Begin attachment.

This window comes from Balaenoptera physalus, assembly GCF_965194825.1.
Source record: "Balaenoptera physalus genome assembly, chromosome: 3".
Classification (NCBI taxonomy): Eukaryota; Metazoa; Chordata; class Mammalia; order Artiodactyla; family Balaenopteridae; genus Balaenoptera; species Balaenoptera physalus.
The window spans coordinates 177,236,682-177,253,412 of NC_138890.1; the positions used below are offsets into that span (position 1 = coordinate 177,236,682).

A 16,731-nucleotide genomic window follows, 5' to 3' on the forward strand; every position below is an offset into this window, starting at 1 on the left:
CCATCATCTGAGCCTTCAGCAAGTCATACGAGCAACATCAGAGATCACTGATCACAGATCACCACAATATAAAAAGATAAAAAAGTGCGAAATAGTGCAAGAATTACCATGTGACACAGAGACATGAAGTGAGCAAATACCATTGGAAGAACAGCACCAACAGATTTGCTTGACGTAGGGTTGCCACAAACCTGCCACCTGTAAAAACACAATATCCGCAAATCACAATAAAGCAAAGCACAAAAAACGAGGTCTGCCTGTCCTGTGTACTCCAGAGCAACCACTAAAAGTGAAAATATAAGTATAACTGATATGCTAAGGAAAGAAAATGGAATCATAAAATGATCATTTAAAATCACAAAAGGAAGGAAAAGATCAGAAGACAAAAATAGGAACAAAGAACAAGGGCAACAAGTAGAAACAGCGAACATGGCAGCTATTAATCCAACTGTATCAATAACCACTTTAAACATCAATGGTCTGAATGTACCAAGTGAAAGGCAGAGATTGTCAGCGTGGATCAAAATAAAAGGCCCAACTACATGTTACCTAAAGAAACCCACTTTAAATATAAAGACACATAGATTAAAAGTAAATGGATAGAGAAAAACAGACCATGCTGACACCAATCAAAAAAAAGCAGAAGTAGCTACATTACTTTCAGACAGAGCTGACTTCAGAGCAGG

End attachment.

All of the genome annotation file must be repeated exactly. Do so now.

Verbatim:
This window comes from Balaenoptera physalus, assembly GCF_965194825.1.
Source record: "Balaenoptera physalus genome assembly, chromosome: 3".
Classification (NCBI taxonomy): Eukaryota; Metazoa; Chordata; class Mammalia; order Artiodactyla; family Balaenopteridae; genus Balaenoptera; species Balaenoptera physalus.
The window spans coordinates 177,236,682-177,253,412 of NC_138890.1; the positions used below are offsets into that span (position 1 = coordinate 177,236,682).

A 16,731-nucleotide genomic window follows, 5' to 3' on the forward strand; every position below is an offset into this window, starting at 1 on the left:
CCATCATCTGAGCCTTCAGCAAGTCATACGAGCAACATCAGAGATCACTGATCACAGATCACCACAATATAAAAAGATAAAAAAGTGCGAAATAGTGCAAGAATTACCATGTGACACAGAGACATGAAGTGAGCAAATACCATTGGAAGAACAGCACCAACAGATTTGCTTGACGTAGGGTTGCCACAAACCTGCCACCTGTAAAAACACAATATCCGCAAATCACAATAAAGCAAAGCACAAAAAACGAGGTCTGCCTGTCCTGTGTACTCCAGAGCAACCACTAAAAGTGAAAATATAAGTATAACTGATATGCTAAGGAAAGAAAATGGAATCATAAAATGATCATTTAAAATCACAAAAGGAAGGAAAAGATCAGAAGACAAAAATAGGAACAAAGAACAAGGGCAACAAGTAGAAACAGCGAACATGGCAGCTATTAATCCAACTGTATCAATAACCACTTTAAACATCAATGGTCTGAATGTACCAAGTGAAAGGCAGAGATTGTCAGCGTGGATCAAAATAAAAGGCCCAACTACATGTTACCTAAAGAAACCCACTTTAAATATAAAGACACATAGATTAAAAGTAAATGGATAGAGAAAAACAGACCATGCTGACACCAATCAAAAAAAAGCAGAAGTAGCTACATTACTTTCAGACAGAGCTGACTTCAGAGCAGG